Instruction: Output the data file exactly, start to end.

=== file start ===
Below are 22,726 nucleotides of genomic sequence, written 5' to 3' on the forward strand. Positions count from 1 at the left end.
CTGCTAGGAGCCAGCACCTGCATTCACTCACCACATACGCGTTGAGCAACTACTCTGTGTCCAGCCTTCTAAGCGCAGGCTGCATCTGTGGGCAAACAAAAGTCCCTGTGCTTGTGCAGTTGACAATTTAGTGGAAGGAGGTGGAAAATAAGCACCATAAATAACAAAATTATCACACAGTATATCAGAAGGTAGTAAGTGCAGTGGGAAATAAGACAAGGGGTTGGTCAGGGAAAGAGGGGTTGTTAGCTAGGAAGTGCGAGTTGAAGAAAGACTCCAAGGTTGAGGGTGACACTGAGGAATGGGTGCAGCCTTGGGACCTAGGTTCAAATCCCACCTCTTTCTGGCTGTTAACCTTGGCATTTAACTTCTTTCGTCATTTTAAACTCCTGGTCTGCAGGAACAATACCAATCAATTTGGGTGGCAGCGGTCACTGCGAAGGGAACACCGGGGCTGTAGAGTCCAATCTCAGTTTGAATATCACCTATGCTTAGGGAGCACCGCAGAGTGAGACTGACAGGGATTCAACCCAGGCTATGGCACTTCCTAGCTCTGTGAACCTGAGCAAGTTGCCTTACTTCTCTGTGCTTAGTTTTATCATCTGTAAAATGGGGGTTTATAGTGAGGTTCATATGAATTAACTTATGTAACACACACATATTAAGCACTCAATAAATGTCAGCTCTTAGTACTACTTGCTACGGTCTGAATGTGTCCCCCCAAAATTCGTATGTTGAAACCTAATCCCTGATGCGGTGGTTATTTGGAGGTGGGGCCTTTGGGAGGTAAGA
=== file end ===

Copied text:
Below are 22,726 nucleotides of genomic sequence, written 5' to 3' on the forward strand. Positions count from 1 at the left end.
CTGCTAGGAGCCAGCACCTGCATTCACTCACCACATACGCGTTGAGCAACTACTCTGTGTCCAGCCTTCTAAGCGCAGGCTGCATCTGTGGGCAAACAAAAGTCCCTGTGCTTGTGCAGTTGACAATTTAGTGGAAGGAGGTGGAAAATAAGCACCATAAATAACAAAATTATCACACAGTATATCAGAAGGTAGTAAGTGCAGTGGGAAATAAGACAAGGGGTTGGTCAGGGAAAGAGGGGTTGTTAGCTAGGAAGTGCGAGTTGAAGAAAGACTCCAAGGTTGAGGGTGACACTGAGGAATGGGTGCAGCCTTGGGACCTAGGTTCAAATCCCACCTCTTTCTGGCTGTTAACCTTGGCATTTAACTTCTTTCGTCATTTTAAACTCCTGGTCTGCAGGAACAATACCAATCAATTTGGGTGGCAGCGGTCACTGCGAAGGGAACACCGGGGCTGTAGAGTCCAATCTCAGTTTGAATATCACCTATGCTTAGGGAGCACCGCAGAGTGAGACTGACAGGGATTCAACCCAGGCTATGGCACTTCCTAGCTCTGTGAACCTGAGCAAGTTGCCTTACTTCTCTGTGCTTAGTTTTATCATCTGTAAAATGGGGGTTTATAGTGAGGTTCATATGAATTAACTTATGTAACACACACATATTAAGCACTCAATAAATGTCAGCTCTTAGTACTACTTGCTACGGTCTGAATGTGTCCCCCCAAAATTCGTATGTTGAAACCTAATCCCTGATGCGGTGGTTATTTGGAGGTGGGGCCTTTGGGAGGTAAGA